Category: International Security

  • New Position at Vrije Universiteit Amsterdam

    As of September 1, 2022, I am Assistant Professor of International Security at Vrije Universiteit Amsterdam in the Netherlands, where I’m joining the Department of Political Science and Public Administration of the Faculty of Social Sciences. Thanks to everyone at the department for making this happen! I’m thrilled about what lies ahead and look forward to working with my new colleagues in Amsterdam!

  • Incentives and Constraints – Corrigendum

    The European Political Science Review issued a correction for the article “Incentives and Constraints: A Configurational Explanation of European Involvement in the Anti-Daesh Coalition“, originally published on February 24, 2022. The original publication contained erroneous illustrations. The correct versions of Table 1, Table 3, Table 4, and Table 5 are entailed in the corrigendum.

  • Podcast: Security Cooperation in the Global North and Russia’s War against Ukraine

    For the latest edition of The Bulletin Podcast I was invited to talk about Russia’s war against Ukraine and its implications for security cooperation in the global north. Thanks to Smriti Rai and Jesus Renzullo for their probing questions and the constructive conversation! The Bulletin Podcast is a blog and podcast series run by the Willy Brandt School of Public Policy at the University of Erfurt. In 2018, I already had the pleasure to contribute to its inaugural session, when I was Interim Franz Haniel Professor of Public Policy at the University of Erfurt (the 2018 session can be accessed here).

  • Guest Talk at West Point

    On April 13, 2022 I gave a virtual guest talk on “QCA in International Security” at the Social Science Research Lab, Department of Social Sciences of the United States Military Academy at West Point. In recent years, QCA has seen an increasing number of empirical applications on security-related topics, and IR research at large. In my talk, I gave a concise introduction to the method and its application in the field, outlined the structure of my QCA textbook, and provided an illustration of how QCA has been used to analyze coalition defection in the Iraq War. Thanks to Jordan Becker, Director of the Social Science Research Lab, and his colleagues for the invitation and the fruitful discussion after the talk!

  • Open Access Article Published in Contemporary Security Policy

    Contemporary Security Policy published our open access article “The Unintended Consequences of UN Sanctions: A Qualitative Comparative Analysis” (with Katharina L. Meissner, Centre for European Integration Research, University of Vienna). The article examines the flip-side to sanctions, namely their unintended consequences. Empirically, we draw on data from the Targeted Sanctions Consortium to conduct a set-theoretic analysis. We complement the QCA part with case illustrations on Haiti and North Korea.

    Abstract: Sanctions are widely used foreign policy tools in reaction to crises in world politics. Accordingly, literature on sanction effectiveness—their intended consequences—is abundant. Yet, fewer studies address the unintended consequences of restrictive measures. This is remarkable given that negative externalities are well documented. Our article explores this phenomenon by asking under which conditions sanctions yield negative externalities. We develop a theoretical conceptualization and explanatory framework for studying the unintended consequences of UN sanctions. Empirically, we draw on data from the rich, but scarcely used Targeted Sanctions Consortium and apply qualitative comparative analysis (QCA) to examine negative externalities of UN sanctions, complemented by illustrations from the cases Haiti and North Korea. The results document the existence of multiple pathways toward unintended consequences, highlighting the negative impact of comprehensive and long-lasting sanctions, as well as the ability of autocratic targets with economic means to persist unscathed from sanctions.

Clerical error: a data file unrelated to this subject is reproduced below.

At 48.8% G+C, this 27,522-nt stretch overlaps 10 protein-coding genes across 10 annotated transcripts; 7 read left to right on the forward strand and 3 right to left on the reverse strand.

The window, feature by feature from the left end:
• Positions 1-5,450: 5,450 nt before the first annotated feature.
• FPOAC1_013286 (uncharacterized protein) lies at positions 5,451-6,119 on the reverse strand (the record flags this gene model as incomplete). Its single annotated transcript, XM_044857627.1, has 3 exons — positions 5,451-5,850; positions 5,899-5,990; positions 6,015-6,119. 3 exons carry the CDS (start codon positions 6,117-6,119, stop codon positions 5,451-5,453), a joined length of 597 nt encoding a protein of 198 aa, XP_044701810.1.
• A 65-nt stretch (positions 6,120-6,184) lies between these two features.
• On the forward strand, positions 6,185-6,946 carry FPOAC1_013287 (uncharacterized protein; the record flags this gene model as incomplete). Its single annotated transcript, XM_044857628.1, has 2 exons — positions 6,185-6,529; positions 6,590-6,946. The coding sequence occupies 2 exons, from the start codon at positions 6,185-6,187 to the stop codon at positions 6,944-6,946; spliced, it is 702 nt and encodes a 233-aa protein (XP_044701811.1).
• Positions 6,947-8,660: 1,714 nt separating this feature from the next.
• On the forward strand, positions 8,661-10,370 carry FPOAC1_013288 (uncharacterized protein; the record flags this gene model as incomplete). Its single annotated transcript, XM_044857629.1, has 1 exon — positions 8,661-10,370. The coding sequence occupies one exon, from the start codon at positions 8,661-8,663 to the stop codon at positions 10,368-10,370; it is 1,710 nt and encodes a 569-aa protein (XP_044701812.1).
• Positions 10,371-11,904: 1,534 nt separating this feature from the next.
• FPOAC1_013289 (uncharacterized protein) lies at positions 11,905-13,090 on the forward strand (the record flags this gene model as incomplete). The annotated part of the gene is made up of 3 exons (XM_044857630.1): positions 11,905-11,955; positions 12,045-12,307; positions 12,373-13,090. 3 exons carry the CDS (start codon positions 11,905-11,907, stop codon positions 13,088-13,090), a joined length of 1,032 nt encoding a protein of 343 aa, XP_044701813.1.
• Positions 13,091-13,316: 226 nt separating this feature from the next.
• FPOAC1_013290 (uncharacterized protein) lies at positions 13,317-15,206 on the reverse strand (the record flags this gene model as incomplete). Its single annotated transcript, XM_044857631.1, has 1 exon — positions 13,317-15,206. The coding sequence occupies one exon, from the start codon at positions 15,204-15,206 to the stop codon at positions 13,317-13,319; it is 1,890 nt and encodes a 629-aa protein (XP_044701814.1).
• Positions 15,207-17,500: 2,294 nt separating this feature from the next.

• Article Published in European Political Science Review

    Incentives and Constraints: A Configurational Account of European Involvement in the anti-Daesh Coalition

    The European Political Science Review (Cambridge University Press) published my article “Incentives and Constraints: A Configurational Account of European Involvement in the anti-Daesh Coalition“. Supplementary material to the set-theoretic analysis, including the results of robustness tests, can be accessed here.

    Abstract: In 2014, the USA initiated the formation of a multilateral military operation against Daesh in Syria and Iraq. Eventually, more than 70 states joined the anti-Daesh coalition. However,contributions to the military effort have been characterized by great variance, especially among EU member states. While some states took leading roles in the airstrikes, others provided training for Iraqi and Kurdish forces, and still others did not get involved beyond voicing their support for the policy. Against this backdrop, this article makes a two-fold contribution to the literature on military coalitions and security policy. Empirically, the article provides a mapping of the then 28 EU member states’ military engagement in the fight against Daesh in Syria and Iraq. Analytically, fuzzy-set Qualitative Comparative Analysis (fsQCA) is applied to account for the observed pattern of military involvement, using an integrative framework that combines international and domestic factors. The results demonstrate that multiple paths led towards EU military involvement in the anti-Daesh coalition. At the same time, international level incentives, such as external threat and/or alliance value feature prominently in all three identified paths. The analysis further underscores the value of a configurational perspective, because neither an external threat nor alliance value are sufficient on their own to bring about the outcome. Across the set-theoretic configurations, these conditions either combine with other ‘push’ factors or with the absence of constraints against military involvement. In line with the latter, the article highlights the policy relevance of institutional constraints, especially legislative veto rights, since most of those countries that were involved in the airstrikes of the anti-Daesh coalition did not have formal parliamentary involvement on matters of military deployment policy.